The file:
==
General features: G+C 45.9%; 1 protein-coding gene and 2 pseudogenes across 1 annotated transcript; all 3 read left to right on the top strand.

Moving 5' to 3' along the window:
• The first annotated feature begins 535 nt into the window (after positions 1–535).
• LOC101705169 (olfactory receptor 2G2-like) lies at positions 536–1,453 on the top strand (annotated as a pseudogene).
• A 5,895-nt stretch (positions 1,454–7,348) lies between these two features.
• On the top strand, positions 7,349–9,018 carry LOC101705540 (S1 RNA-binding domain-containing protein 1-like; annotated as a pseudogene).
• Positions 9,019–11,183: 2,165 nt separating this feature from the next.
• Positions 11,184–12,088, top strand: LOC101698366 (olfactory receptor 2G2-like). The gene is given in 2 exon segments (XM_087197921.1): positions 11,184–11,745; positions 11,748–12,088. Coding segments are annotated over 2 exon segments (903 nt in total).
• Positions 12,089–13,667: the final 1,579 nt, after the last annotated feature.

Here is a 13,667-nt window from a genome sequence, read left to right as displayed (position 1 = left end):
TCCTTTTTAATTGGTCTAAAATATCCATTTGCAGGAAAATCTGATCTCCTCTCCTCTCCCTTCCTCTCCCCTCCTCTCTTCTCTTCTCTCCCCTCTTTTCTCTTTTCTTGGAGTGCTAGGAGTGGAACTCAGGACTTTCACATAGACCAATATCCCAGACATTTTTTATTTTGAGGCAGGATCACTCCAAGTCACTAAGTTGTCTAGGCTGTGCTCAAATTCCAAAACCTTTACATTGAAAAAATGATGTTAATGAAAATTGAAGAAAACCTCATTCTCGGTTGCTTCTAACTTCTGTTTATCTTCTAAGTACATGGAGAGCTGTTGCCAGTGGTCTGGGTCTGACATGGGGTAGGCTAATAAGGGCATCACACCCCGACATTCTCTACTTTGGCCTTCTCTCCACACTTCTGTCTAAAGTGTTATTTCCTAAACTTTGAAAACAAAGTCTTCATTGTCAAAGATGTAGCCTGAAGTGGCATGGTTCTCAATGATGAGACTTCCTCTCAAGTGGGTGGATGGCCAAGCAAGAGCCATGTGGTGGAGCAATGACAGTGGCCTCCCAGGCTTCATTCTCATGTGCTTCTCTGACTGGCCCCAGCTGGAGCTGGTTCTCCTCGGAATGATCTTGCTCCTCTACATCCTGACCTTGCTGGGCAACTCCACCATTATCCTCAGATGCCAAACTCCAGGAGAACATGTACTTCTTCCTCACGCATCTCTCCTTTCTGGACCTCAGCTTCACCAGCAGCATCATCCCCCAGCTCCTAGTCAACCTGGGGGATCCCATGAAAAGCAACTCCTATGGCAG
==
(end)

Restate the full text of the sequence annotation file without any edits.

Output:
General features: G+C 45.9%; 1 protein-coding gene and 2 pseudogenes across 1 annotated transcript; all 3 read left to right on the top strand.

Moving 5' to 3' along the window:
• The first annotated feature begins 535 nt into the window (after positions 1–535).
• LOC101705169 (olfactory receptor 2G2-like) lies at positions 536–1,453 on the top strand (annotated as a pseudogene).
• A 5,895-nt stretch (positions 1,454–7,348) lies between these two features.
• On the top strand, positions 7,349–9,018 carry LOC101705540 (S1 RNA-binding domain-containing protein 1-like; annotated as a pseudogene).
• Positions 9,019–11,183: 2,165 nt separating this feature from the next.
• Positions 11,184–12,088, top strand: LOC101698366 (olfactory receptor 2G2-like). The gene is given in 2 exon segments (XM_087197921.1): positions 11,184–11,745; positions 11,748–12,088. Coding segments are annotated over 2 exon segments (903 nt in total).
• Positions 12,089–13,667: the final 1,579 nt, after the last annotated feature.

Here is a 13,667-nt window from a genome sequence, read left to right as displayed (position 1 = left end):
TCCTTTTTAATTGGTCTAAAATATCCATTTGCAGGAAAATCTGATCTCCTCTCCTCTCCCTTCCTCTCCCCTCCTCTCTTCTCTTCTCTCCCCTCTTTTCTCTTTTCTTGGAGTGCTAGGAGTGGAACTCAGGACTTTCACATAGACCAATATCCCAGACATTTTTTATTTTGAGGCAGGATCACTCCAAGTCACTAAGTTGTCTAGGCTGTGCTCAAATTCCAAAACCTTTACATTGAAAAAATGATGTTAATGAAAATTGAAGAAAACCTCATTCTCGGTTGCTTCTAACTTCTGTTTATCTTCTAAGTACATGGAGAGCTGTTGCCAGTGGTCTGGGTCTGACATGGGGTAGGCTAATAAGGGCATCACACCCCGACATTCTCTACTTTGGCCTTCTCTCCACACTTCTGTCTAAAGTGTTATTTCCTAAACTTTGAAAACAAAGTCTTCATTGTCAAAGATGTAGCCTGAAGTGGCATGGTTCTCAATGATGAGACTTCCTCTCAAGTGGGTGGATGGCCAAGCAAGAGCCATGTGGTGGAGCAATGACAGTGGCCTCCCAGGCTTCATTCTCATGTGCTTCTCTGACTGGCCCCAGCTGGAGCTGGTTCTCCTCGGAATGATCTTGCTCCTCTACATCCTGACCTTGCTGGGCAACTCCACCATTATCCTCAGATGCCAAACTCCAGGAGAACATGTACTTCTTCCTCACGCATCTCTCCTTTCTGGACCTCAGCTTCACCAGCAGCATCATCCCCCAGCTCCTAGTCAACCTGGGGGATCCCATGAAAAGCAACTCCTATGGCAG